Where to go is easy since I can throw a dart at a map of the Pacific Northwest and find a wilderness area, national forest, or campground nearby. My main concern is what to pack, especially with Munchkin. I want to be sure everyone is comfortable while (somehow) not bringing along the entire house. Somewhere in storage is a great big tent capable of sleeping 12 adults (at least, that's what I remember the box saying) as well as four or five sleeping bags of different weights. What else do I need? Cooking gear, storage containers, the all mighty air mattress....?

As I was making lists (its what I do) of what items are needed and what would be helpful I relied on a little ebook called "Kitchen Stewardship in the Big Woods-A Family Camping Handbook with Real Food Options". This nifty ebook by Katie Kimball (the awesome mama behind Kitchen Stewardship) walks the reader through the basics of camping-from where to camp to what supplies are needed to tips on how to pack everything you need in the car (and still maintain your sanity). There are chapters on dealing with weather, cooking over a campfire (complete with recipes) and my ultimate favorite:camping with kids (specially the toddler section)

I love how down-to-earth the ebook is. Though a veteran camper there were tricks I hadn't thought of, like keeping a sleeping bag rolled up during the day so it will be warmer when you climb in at night. Not to mention over 10 pages of recipes (not all of them are paleo/primal but they are all handmade, no-processed-junk items. If your a Perfect Paleo Peep avert your eyes from the grain items) that are perfect for camping.

And there are lists at the end! (I especially like the Basic Camping Supply Shopping/Borrow List for Rookies). All in all it is a great resource and reminded me of several items I need to get before we can embark on our Great Outdoor adventure. I can't wait to get the family out in the woods!




Interested in getting a copy of "Kitchen Stewardship in the Big Woods"? Its part of the Toadally Primal Wellness Bundle that is on sale now-33 ebooks for only $39!!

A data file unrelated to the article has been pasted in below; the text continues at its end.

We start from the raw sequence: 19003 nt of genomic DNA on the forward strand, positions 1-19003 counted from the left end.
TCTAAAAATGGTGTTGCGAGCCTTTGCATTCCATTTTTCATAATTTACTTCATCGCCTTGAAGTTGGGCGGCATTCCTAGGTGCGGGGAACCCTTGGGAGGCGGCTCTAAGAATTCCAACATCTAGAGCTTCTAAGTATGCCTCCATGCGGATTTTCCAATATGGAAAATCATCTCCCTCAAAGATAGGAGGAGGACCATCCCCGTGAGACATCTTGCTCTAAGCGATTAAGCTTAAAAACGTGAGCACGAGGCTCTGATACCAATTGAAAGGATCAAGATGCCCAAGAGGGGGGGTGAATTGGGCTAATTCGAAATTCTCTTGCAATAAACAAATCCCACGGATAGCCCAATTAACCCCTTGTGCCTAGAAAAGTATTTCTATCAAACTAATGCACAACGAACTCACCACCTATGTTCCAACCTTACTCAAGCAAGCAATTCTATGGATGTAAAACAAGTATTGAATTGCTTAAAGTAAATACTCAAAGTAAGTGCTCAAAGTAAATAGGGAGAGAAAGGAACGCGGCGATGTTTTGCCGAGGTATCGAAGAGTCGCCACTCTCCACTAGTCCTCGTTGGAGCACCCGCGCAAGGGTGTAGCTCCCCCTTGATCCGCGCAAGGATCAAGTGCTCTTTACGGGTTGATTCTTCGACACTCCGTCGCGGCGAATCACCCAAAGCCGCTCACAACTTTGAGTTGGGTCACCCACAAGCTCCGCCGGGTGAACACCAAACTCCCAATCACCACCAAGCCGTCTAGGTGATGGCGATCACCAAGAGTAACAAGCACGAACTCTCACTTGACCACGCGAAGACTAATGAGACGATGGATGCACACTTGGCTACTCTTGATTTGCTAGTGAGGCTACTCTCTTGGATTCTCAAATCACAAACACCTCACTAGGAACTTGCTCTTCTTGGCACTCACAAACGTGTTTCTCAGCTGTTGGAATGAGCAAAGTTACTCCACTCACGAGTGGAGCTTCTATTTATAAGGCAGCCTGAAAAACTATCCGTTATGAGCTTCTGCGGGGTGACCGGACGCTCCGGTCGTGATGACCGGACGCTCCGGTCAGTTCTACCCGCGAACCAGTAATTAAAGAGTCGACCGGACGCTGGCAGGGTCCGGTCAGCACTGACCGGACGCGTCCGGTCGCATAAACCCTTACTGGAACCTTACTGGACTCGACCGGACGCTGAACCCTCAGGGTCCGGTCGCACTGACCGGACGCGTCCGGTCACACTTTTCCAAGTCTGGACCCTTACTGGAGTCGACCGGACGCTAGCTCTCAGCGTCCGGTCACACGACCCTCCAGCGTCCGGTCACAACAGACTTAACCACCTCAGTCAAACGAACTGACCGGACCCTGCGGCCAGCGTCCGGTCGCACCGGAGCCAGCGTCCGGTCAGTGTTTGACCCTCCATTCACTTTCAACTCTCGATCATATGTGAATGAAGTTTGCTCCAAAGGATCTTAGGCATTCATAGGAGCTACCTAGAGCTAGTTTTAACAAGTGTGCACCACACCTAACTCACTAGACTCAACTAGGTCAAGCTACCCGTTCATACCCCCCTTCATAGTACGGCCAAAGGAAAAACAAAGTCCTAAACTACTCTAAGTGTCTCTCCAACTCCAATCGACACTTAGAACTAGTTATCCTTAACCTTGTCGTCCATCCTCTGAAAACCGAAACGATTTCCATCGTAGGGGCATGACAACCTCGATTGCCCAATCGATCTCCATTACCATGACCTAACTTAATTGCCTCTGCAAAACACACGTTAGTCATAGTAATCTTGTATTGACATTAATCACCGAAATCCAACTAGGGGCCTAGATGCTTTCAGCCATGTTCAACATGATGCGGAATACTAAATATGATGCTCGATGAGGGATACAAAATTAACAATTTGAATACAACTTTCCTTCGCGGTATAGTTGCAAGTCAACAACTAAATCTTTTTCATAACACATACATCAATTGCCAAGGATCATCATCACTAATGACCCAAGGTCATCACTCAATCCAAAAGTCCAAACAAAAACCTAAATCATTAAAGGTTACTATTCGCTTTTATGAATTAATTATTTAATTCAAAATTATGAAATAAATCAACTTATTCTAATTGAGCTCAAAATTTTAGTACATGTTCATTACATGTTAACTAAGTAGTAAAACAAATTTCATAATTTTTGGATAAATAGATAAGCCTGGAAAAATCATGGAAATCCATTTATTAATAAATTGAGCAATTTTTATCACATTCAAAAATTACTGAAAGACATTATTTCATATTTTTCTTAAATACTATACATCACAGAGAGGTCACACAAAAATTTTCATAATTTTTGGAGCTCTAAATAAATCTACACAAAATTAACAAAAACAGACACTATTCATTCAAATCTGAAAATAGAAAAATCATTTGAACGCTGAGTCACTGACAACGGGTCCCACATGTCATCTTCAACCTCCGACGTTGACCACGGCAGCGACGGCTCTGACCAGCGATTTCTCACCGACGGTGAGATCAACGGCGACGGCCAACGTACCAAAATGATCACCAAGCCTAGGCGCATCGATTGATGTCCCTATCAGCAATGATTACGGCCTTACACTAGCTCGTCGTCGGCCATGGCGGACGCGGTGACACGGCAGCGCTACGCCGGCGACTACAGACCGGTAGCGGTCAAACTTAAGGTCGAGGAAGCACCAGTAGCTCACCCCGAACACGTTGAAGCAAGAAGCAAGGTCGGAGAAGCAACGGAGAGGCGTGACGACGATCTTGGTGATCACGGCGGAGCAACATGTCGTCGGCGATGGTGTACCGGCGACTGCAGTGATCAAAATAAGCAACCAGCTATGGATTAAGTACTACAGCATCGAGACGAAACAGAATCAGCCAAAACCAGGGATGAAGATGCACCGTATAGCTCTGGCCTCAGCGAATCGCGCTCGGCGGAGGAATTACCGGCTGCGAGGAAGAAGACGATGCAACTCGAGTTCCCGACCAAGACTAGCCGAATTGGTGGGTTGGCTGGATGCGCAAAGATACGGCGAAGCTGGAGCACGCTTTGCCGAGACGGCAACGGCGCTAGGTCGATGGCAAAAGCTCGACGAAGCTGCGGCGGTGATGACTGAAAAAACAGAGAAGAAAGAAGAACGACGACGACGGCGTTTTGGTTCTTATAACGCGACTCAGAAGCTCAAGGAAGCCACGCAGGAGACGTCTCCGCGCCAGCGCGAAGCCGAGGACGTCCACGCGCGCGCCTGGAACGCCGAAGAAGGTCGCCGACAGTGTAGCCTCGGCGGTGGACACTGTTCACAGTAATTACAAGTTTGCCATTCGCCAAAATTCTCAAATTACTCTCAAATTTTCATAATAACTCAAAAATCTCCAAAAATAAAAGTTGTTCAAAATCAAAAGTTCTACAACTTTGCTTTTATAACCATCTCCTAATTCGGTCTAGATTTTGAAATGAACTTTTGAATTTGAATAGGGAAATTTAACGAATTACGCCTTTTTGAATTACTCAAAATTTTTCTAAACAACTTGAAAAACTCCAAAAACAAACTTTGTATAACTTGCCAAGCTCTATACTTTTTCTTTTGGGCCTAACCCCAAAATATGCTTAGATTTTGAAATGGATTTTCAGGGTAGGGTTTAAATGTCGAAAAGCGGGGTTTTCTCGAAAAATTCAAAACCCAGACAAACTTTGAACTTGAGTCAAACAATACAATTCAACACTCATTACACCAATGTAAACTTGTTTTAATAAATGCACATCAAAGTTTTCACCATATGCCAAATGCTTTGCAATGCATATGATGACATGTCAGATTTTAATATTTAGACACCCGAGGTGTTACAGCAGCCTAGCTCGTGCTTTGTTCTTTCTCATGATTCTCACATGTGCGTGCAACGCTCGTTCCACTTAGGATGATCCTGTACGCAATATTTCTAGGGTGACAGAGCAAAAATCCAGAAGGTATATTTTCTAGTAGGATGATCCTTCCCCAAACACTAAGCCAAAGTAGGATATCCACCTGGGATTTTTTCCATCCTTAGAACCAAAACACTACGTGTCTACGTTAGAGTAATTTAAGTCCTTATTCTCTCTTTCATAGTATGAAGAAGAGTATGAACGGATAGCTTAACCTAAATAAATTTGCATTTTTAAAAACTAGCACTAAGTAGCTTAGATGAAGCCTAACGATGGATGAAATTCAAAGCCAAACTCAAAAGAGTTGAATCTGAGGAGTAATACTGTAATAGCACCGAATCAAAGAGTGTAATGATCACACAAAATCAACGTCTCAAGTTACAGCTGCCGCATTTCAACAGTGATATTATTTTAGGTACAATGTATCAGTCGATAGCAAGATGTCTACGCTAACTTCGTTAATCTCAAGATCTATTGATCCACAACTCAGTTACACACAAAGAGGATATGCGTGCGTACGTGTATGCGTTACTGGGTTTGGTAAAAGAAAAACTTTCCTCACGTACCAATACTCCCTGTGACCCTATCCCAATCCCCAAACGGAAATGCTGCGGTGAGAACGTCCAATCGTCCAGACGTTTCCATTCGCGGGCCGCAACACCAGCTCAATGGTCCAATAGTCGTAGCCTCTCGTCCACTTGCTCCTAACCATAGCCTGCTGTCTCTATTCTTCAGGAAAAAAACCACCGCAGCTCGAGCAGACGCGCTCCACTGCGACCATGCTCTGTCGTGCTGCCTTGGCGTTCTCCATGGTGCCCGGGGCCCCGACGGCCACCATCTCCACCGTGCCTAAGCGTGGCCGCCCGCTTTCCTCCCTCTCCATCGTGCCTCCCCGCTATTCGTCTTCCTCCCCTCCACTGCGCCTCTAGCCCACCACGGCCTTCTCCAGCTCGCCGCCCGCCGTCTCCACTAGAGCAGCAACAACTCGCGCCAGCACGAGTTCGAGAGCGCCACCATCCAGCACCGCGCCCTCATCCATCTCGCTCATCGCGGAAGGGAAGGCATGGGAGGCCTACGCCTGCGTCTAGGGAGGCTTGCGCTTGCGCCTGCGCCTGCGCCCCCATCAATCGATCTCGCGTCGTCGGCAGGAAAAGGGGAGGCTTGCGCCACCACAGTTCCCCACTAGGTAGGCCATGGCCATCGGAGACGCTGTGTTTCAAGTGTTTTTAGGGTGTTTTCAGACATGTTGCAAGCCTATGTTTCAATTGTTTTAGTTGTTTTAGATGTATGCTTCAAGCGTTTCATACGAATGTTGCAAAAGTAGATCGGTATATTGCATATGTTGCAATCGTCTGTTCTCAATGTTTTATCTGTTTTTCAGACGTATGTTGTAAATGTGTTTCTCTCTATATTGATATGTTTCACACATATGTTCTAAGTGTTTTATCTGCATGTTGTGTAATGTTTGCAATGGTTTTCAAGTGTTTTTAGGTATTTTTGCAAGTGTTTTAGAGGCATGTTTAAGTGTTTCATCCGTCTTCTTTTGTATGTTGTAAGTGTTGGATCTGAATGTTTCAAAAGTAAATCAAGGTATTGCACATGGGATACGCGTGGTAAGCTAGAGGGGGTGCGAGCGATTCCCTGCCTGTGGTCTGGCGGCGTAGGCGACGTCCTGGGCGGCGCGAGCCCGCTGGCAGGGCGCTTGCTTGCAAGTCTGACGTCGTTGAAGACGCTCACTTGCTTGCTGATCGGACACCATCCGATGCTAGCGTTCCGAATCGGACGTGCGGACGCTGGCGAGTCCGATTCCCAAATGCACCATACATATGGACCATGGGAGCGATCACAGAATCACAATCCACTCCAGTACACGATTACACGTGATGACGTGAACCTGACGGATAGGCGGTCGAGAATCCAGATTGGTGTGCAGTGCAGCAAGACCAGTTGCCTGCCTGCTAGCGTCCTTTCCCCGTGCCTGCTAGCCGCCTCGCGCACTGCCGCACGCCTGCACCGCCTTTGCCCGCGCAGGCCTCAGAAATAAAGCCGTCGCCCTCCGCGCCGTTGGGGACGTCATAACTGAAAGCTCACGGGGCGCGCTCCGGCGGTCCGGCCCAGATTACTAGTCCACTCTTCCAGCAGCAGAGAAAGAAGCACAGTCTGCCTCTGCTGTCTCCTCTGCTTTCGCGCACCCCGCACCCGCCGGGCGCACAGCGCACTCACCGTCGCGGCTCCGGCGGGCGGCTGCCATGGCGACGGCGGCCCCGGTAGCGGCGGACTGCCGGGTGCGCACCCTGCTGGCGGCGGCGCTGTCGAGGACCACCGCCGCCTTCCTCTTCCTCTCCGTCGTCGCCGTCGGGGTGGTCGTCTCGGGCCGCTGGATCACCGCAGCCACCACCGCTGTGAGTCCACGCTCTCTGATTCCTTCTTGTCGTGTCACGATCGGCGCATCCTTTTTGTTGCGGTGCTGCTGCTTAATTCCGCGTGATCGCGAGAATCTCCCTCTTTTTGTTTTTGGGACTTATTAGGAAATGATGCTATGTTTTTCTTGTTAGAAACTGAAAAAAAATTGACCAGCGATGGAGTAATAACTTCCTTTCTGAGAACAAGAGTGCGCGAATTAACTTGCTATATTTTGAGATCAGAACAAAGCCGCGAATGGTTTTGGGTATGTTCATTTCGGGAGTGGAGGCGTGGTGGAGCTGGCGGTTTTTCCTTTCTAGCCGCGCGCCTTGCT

Tuesday, January 8, 2013

Patience, oh Gardener, Patience

The seed catalogs are starting to fill my mail box and the last couple days of sunshine have made me antsy to get back in the garden. Of course, its still freezing every night and barely gets in the mid-50s during the day. Not exactly prime growing temps but oh, that sun feels so warm...ish.

Hubby brought me a stack of gardening books before he left for a biz trip and I've been scouring through them, taking notes and prepping for this year's growing season. I will be doing a lot more vertical growing this year, as well as adding many heirloom varieties to the line-up. I was very happy with the insane amount of vertically-grown green beans we harvested last year (except for the fact they all ripened at the same time) while taking up very little space. I'm hoping to repeat that bounty with tomatoes and squashes this year.

Over the weekend we went to the home improvement store to pick up a couple bags of mulch and some items for the painting project. At the front door they had long trays of pansies and violas, just begging to be taken home, while in the Garden Section was cyclamen and flowering cabbages.

Look at these beautiful cyclamen! I had to pick up two, plus a bunch of pansies and violas. The violas have such a wonderful, soft scent. On the way home we stopped at Goodwill and I found some cute little buckets to use as flower pots.

Today Munchkin and I worked around the yard. We fixed the tire on the wheelbarrow and used it haul a load of firewood. I love having a full woodbox, the house is so much warmer with a wood fire than using the electric heat. Next, we broke down the cardboard boxes I'd been saving and carried them to the compost heap. We fixed the garden fence that had been damaged during the wind storm and, finally, cleaned the chicken coop.

Once all our chores were done we re-potted the flowers. The bag of potting soil had gotten wet so we were fairly dirty by the time everyone was in their new home but we had a blast. Now the house is full of bright spots of color.